Study aims

The primary aim of this study was to evaluate how physicians indicate FC.

The secondary aims were

  • to evaluate the type, volume, and rate of fluid administered during an FC.

  • to evaluate variables used to trigger/indicate an FC, and to judge the effect or safety of an FC.

  • to compare the proportion of patients receiving further fluid administration based on the response to the fluid challenge, as judged by the bedside clinician after a fluid challenge.

Statistical analysis

Categorical variables are described as numbers (percentages) and continuous variables as mean (±standard deviation), if normally distributed, or median [interquartile range] if not normally distributed. The paired t test or Wilcoxon test was used to compare hemodynamic variables after the FC with baseline, when applicable. Proportions of patients were compared with χ 2 test and data presented as proportions and odd ratios. A p value of less than 0.05 was considered statistically significant. We targeted a minimum of 100 study sites with a maximum of 20 FCs each and a minimum of 1000 patients.


We included 2279 patients with an FC from 311 centers across 46 countries (ESM). Of those 2279, 66 patients were excluded from the analysis as a result of at least one exclusion criterion (see the study flow chart, Fig. 1 ESM). A total of 2213 patients were analyzed.

Data on demographic factors and concomitant treatment are presented in Table 1. The main diagnostic groups were sepsis (n = 595, 27.0 % [CI 25.2–28.9 %]), cardiac (n = 454, 20.6 % [CI 18.9–22.3 %]), and respiratory failure (n = 238, 10.8 % [CI 9.5–12.1 %]).

Table 1 Baseline characteristics and concomitant treatments in critically ill patients (N = 2213)

The median amount of fluid given during an FC was 500 ml [500–1000]. The median time was 24 min [40–60 min], and the median rate of fluid administration was 1000 [500–1333] ml/h. Crystalloids were the most used (in 74.0 % [CI 72.2–75.8 %] of the cases) including normal saline in 45.9 % [CI 25.2–28.9 %], and balanced solutions were used in 53.5 % [CI 51.4–55.6 %] of FCs (Table 2).

Table 2 Fluid challenge (N = 2213) characteristics

The main indication for fluid administration was hypotension in 1211 (58.7 % [CI 56.7–60.1 %]) of FCs. In 42.7 % [CI 40.6–44.8 %] of the cases no hemodynamic variable was used to predict fluid responsiveness. Static markers of preload were used in 785 of 2213 cases (35.5 % [CI 33.5–37.5 %]). In 572 of 785 of these cases (89.9 % [CI 87.8–92.0 %]) CVP was the leading variable used (25.8 % [CI 24.0–27.6 %] of all FCs). Dynamic indices of preload responsiveness were used in 483 of 2213 cases (21.9 % [CI 20.2–23.6 %]). In 238 of those 483 cases (49.3 % [CI 44.8–53.8 %]) passive leg raising (PLR) was the leading variable (10.7 % [CI 9.4–12.0 %] of all FCs) (Table 3).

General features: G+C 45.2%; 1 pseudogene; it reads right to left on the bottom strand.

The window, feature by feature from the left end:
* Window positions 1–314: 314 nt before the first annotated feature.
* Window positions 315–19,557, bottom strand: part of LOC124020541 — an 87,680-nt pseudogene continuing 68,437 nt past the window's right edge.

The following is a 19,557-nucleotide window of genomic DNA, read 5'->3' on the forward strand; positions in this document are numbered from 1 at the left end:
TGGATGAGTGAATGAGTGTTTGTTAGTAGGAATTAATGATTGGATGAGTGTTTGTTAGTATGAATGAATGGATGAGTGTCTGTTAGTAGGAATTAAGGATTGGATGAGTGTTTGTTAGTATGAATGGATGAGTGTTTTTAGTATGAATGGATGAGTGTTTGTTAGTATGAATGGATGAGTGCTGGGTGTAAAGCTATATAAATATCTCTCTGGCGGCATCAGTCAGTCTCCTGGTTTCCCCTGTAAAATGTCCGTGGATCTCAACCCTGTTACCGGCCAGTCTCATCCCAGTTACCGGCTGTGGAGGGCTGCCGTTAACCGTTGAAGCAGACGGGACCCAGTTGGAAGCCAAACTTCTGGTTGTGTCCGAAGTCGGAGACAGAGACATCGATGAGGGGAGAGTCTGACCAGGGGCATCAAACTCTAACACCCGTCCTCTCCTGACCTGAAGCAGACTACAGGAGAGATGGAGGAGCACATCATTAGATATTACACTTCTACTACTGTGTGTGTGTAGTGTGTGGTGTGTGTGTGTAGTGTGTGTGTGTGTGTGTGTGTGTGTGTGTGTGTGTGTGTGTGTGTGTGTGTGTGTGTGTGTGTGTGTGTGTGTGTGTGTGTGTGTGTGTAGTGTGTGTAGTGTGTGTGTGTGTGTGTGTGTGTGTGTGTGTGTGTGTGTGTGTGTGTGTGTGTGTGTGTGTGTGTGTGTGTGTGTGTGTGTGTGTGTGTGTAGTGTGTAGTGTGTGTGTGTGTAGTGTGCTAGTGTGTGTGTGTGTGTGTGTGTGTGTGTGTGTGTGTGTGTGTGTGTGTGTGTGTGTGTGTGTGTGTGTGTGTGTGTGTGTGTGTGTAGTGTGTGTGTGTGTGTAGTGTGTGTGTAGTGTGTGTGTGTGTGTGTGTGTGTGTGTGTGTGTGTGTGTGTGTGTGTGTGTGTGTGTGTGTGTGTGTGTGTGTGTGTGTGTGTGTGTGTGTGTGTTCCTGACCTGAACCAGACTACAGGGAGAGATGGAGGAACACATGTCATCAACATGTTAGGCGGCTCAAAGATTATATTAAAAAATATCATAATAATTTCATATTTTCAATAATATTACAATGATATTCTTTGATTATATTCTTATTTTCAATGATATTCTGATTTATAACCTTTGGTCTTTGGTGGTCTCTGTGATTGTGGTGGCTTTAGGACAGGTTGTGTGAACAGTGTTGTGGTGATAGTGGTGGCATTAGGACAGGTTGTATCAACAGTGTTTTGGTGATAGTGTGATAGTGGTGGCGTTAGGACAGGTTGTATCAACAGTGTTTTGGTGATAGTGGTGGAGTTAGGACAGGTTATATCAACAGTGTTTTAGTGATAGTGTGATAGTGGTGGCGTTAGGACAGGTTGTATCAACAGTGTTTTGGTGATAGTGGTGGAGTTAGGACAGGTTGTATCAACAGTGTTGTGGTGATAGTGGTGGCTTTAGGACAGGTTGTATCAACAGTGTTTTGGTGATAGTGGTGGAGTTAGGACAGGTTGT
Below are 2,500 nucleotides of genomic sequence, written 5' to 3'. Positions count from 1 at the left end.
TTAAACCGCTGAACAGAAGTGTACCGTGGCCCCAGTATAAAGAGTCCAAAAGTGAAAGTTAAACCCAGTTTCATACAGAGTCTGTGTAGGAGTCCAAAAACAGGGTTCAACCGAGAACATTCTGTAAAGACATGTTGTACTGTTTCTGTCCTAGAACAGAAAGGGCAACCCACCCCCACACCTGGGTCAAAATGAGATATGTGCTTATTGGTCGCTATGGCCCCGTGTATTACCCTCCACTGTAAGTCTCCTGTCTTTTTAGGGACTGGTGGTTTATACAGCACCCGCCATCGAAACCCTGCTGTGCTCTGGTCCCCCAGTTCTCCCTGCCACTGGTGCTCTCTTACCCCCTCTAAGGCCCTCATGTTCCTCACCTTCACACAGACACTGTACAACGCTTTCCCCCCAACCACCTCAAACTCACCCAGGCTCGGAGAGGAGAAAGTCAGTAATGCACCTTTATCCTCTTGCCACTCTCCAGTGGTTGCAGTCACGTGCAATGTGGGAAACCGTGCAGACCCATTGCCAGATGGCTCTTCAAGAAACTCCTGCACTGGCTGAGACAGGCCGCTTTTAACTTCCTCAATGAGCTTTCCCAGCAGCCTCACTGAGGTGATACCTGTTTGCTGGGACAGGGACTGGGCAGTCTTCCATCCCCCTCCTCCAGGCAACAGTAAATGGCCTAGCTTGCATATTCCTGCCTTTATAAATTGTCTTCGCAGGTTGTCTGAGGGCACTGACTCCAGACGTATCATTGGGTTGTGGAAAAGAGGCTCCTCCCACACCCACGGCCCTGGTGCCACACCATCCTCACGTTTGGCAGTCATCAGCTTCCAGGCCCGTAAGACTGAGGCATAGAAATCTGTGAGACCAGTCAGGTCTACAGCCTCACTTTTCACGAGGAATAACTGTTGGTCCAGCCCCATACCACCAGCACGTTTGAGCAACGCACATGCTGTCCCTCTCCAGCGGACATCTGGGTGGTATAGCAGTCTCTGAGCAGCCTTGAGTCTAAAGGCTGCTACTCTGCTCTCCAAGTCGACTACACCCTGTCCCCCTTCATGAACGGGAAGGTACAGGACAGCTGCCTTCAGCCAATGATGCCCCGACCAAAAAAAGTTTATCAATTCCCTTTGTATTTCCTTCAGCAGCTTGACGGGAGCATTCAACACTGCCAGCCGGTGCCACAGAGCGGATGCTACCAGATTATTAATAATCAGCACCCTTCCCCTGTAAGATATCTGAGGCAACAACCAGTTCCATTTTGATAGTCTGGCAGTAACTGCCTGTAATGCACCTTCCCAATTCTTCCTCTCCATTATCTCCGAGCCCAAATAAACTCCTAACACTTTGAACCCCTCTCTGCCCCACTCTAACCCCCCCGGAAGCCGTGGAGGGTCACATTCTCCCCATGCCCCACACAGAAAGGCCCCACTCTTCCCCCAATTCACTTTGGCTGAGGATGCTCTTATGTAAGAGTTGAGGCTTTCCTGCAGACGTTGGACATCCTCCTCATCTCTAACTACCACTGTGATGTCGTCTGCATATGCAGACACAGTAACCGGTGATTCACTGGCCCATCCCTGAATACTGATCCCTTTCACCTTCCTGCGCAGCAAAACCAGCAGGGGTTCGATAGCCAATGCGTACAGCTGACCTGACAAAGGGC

Table 3 Indications and variables used to predict fluid responsiveness (N = 2213)

The response to fluid administration was judged as positive in 1544 of 2213 (69.8 % [CI 67.9–71.7 %]) of the FCs, most often as an increase in arterial blood pressure (1039 of 1544, 67.3 % [CI 65.0–69.7 %]). No safety variable for the FC was used in 72.0 % [CI 70.1–73.9 %] of the cases. When used, CVP was the most common variable (57 %). Further fluids were administered in 1050 of 2213 (49.8 % [CI 47.7–51.9 %]) of the cases. The proportion of patients who received further fluids after was similar in patients with a positive (47.9 ± 2.5 %), with an uncertain [52.4 ± 7.1 %, OR 0.94 (0.76–1.16)] or with a negatively judged response to FC [49.4 ± 6.6 %, OR 0.83 (0.62–1.13)] (p = 0.46 by χ 2 test) (Fig. 1).

Fig. 1
figure 1

Further fluid administration post fluid challenge


The two major findings of this large global multicenter observational study comprising 2213 patients are first a significant variability in the conduction of FC and second the fact that the response to the initial FC does not have an impact when prescribing further fluid administration. These findings were observed in critically ill patients all around the world. All aspects of the FC, the type, volume, and rate of given fluids, and more importantly the indication, evaluation of possible benefit, and safety variables used varied significantly. It is possible that some of the variability may be explained by variables not collected in our study, such as unit policies and protocols.